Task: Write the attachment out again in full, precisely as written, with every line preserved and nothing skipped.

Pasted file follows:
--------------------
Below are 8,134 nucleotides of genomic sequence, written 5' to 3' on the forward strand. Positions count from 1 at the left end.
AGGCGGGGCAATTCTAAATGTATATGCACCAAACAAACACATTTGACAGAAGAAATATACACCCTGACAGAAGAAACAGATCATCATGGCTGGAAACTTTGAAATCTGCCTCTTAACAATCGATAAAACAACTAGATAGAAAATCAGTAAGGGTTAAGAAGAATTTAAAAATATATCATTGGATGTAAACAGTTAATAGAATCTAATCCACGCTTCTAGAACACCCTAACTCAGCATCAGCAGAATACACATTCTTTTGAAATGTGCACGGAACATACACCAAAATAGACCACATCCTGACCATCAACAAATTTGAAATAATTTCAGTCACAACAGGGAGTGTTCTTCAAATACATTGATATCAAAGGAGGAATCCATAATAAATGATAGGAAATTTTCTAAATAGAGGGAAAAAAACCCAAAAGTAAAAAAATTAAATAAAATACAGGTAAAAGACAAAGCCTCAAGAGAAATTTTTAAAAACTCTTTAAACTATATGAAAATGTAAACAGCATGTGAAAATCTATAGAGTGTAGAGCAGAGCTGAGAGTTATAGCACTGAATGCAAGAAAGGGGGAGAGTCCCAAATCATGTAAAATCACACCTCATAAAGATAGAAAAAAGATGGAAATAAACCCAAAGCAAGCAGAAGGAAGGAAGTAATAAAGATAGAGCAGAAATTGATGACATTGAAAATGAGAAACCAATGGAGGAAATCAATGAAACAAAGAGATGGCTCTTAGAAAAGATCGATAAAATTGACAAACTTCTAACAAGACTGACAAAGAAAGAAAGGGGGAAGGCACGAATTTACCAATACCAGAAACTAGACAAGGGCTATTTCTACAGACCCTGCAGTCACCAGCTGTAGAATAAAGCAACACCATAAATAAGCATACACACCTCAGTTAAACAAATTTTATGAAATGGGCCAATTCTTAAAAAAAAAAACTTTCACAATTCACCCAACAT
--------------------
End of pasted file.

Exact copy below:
Below are 8,134 nucleotides of genomic sequence, written 5' to 3' on the forward strand. Positions count from 1 at the left end.
AGGCGGGGCAATTCTAAATGTATATGCACCAAACAAACACATTTGACAGAAGAAATATACACCCTGACAGAAGAAACAGATCATCATGGCTGGAAACTTTGAAATCTGCCTCTTAACAATCGATAAAACAACTAGATAGAAAATCAGTAAGGGTTAAGAAGAATTTAAAAATATATCATTGGATGTAAACAGTTAATAGAATCTAATCCACGCTTCTAGAACACCCTAACTCAGCATCAGCAGAATACACATTCTTTTGAAATGTGCACGGAACATACACCAAAATAGACCACATCCTGACCATCAACAAATTTGAAATAATTTCAGTCACAACAGGGAGTGTTCTTCAAATACATTGATATCAAAGGAGGAATCCATAATAAATGATAGGAAATTTTCTAAATAGAGGGAAAAAAACCCAAAAGTAAAAAAATTAAATAAAATACAGGTAAAAGACAAAGCCTCAAGAGAAATTTTTAAAAACTCTTTAAACTATATGAAAATGTAAACAGCATGTGAAAATCTATAGAGTGTAGAGCAGAGCTGAGAGTTATAGCACTGAATGCAAGAAAGGGGGAGAGTCCCAAATCATGTAAAATCACACCTCATAAAGATAGAAAAAAGATGGAAATAAACCCAAAGCAAGCAGAAGGAAGGAAGTAATAAAGATAGAGCAGAAATTGATGACATTGAAAATGAGAAACCAATGGAGGAAATCAATGAAACAAAGAGATGGCTCTTAGAAAAGATCGATAAAATTGACAAACTTCTAACAAGACTGACAAAGAAAGAAAGGGGGAAGGCACGAATTTACCAATACCAGAAACTAGACAAGGGCTATTTCTACAGACCCTGCAGTCACCAGCTGTAGAATAAAGCAACACCATAAATAAGCATACACACCTCAGTTAAACAAATTTTATGAAATGGGCCAATTCTTAAAAAAAAAAACTTTCACAATTCACCCAACAT